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Council Votes to Move Forward with Armenian Genocide Museum

Posted by on Nov 6th, 2014 and filed under Glendale, News. You can follow any responses to this entry through the RSS 2.0. You can skip to the end and leave a response. Pinging is currently not allowed.

By Ted AYALA

The first steps were taken on Tuesday night towards building a facility that Glendale City Councilmember Dave Weaver referred to as a “Museum of Tolerance for Glendale.” City council voted unanimously to move forward with an exclusive negotiating agreement with the Armenian Genocide Centennial Committee (AGCC) to lease a property that sits across from Glendale Community College and south of the Glendale Civic Auditorium.

Currently the 1.7-acre site serves as a parking lot. But members of the AGCC and their supporters envision that the site will eventually house a facility that would serve as both a monument to the Armenian Genocide as well as an Armenian-American cultural center.

The monument to the genocide would sit on a 3,000 sq. ft. section of the property that has been set aside expressly for that purpose. Plans are for an interim memorial to be built first, which would later be absorbed into the rest of the facility.

Supporters originally conceived the facility to be built in downtown Glendale. But it was the expansion of the planned facility into a cultural center that prompted the change of location.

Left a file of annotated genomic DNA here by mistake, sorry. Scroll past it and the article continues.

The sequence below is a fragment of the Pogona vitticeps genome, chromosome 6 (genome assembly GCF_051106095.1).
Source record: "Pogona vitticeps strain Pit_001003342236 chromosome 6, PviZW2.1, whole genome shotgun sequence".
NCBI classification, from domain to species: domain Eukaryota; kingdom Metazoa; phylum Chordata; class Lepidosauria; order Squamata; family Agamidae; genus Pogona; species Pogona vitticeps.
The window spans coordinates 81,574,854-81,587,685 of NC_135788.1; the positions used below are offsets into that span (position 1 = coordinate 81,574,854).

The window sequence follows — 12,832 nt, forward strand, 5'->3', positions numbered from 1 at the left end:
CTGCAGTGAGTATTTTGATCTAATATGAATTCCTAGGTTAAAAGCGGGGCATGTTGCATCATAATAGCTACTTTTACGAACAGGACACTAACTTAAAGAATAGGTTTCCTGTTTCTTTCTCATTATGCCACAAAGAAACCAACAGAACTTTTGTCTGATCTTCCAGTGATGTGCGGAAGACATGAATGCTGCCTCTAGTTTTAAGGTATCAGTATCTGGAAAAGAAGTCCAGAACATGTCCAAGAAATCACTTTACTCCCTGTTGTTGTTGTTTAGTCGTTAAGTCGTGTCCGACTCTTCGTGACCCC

Mayor Zareh Sinanyan praised the AGCC and its supporters and said that the facility would become an important one in the region.

“[This venue will be a place] for Armenian-Americans to display their rich heritage,” he said. “This is going to add a lot to the city, to its cultural and moral aspects.”

Councilmember Weaver said that he “fully supports” the proposal for a cultural center, adding that a monument commemorating the genocide would provide “lessons to learn from the past [and] to educate our youth, our leaders of tomorrow.”

City Manager Scott Ochoa took pains to ensure that while the exclusive negotiating agreement is moving forward, construction is still a long way off.

“All we’re doing is framing the discussion, not having the discussion itself,” he said.

If the facility never gets built, the property would remain a parking lot. If construction does go through, the area beneath it would be converted to parking space.

Representatives from the AGCC explained that while commemorating the Armenian Genocide would play an important part in the facility’s role, it would only be one among many others. A museum paying tribute to the contributions of Armenian-Americans would also be housed there, as well as rotating exhibits showcasing the work of various local artists.

“Having it in the realm of the college is an excellent idea,” said Councilmember Ara J. Najarian. “That’s where they would be getting the synergy for discussion. I’m fully confident that we can make this a reality.”

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